So. . . feeding a dying puppy to another animal, while it makes me feel pretty ill, I also understand the cruel logic behind it.


#111

So your stance is that because the dog does not have free-will/independent thought - or more specifically because the dog does not have the higher conscious decision making ability of a human being - that going through rigorous training is therefore cruel? What happens when a child is not given a choice for something they do not want to do - say going to school? For some kids that is stressful and traumatic…is it cruel to put your kid through school? My teenagers would cite cruel and inhuman behavior every time I force them to clean up their rooms.

What about other animals we put through rigorous training? Shepherding dogs, seeing eye dogs, are all service animals of any kind being subjected to inhumane treatment and cruelty simply because they did not have higher level cognitive choice?


#112

Probably off-topic, but I’ve read about that story, and I agree that she (not a trained scientist, but a volunteer) believed she was doing a helpful thing.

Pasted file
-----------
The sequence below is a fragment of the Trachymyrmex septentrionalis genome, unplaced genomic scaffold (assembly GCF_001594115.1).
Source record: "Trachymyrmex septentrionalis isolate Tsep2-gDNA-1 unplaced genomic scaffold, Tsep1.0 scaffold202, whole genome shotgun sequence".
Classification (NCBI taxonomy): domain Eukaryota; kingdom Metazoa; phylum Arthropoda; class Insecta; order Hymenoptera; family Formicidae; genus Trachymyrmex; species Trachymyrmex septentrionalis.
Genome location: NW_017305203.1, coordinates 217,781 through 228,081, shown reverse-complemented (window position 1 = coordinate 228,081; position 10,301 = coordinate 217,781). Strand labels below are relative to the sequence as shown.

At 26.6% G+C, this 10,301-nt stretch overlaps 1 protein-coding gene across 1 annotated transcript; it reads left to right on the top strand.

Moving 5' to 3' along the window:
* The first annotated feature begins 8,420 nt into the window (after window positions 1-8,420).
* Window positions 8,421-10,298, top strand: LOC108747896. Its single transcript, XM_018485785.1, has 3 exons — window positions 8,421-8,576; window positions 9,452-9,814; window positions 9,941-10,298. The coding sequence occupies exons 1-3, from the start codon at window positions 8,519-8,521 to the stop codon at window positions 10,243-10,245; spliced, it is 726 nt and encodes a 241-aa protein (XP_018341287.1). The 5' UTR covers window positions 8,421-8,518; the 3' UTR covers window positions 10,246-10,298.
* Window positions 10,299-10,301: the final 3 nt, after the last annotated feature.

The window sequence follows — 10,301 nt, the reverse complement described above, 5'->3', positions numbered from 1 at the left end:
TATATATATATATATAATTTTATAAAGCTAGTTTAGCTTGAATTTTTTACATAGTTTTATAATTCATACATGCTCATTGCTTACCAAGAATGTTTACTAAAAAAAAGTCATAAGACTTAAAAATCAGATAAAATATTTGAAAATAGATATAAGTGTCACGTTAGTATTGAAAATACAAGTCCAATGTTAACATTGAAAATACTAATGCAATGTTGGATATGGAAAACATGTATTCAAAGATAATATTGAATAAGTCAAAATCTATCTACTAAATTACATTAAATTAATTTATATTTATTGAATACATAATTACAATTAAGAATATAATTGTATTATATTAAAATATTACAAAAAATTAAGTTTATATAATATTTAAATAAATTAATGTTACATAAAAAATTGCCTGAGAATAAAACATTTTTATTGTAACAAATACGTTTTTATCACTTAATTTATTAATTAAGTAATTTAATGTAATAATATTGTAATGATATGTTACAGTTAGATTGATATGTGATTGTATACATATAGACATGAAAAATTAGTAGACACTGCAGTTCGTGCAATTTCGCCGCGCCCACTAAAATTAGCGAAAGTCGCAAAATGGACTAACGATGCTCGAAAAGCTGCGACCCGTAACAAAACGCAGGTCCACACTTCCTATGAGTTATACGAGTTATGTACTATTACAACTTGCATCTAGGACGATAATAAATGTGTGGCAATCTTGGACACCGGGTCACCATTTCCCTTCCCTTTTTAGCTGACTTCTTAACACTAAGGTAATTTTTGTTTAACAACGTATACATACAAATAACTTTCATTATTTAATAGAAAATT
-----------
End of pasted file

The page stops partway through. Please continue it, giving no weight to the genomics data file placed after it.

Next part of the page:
Still, it had the opposite effect, as it perpetuated the dolphins’ behavior and complicated the situation, where she could have simply stopped trying to train while he was unresponsive to training and resumed at another time.

After the project lost funding, the dolphin died as the conditions in his enclosure were poor.


#113

Yeah, the unique facts of the story aside, we just shouldn’t keep cetaceans in captivity at all.


#114

And that justifies feeding it to a snapping turtle how? Because RURAL AMURICA? Call animal control, take it to a local vet, have it euthanized humanely. There was literally no reason NOT to do that instead of this. None whatsoever.


#115

dj-shadow-RTJ-spit-take


#116

yeah, but just think about how much money getting sick the dog saved him on dog food.

the dog was clearly trying to do him a favor - economically speaking - and this man was clearly unable to do the math.

if we really need to reduce emotional considerations to economic ones, we really need to look at the overall picture.

( of course, treating the sick puppy and making it well again would have stimulated the local economy over the long haul - if anything we probably should just feed the teacher to the snapping turtle to resolve his short sightedness. )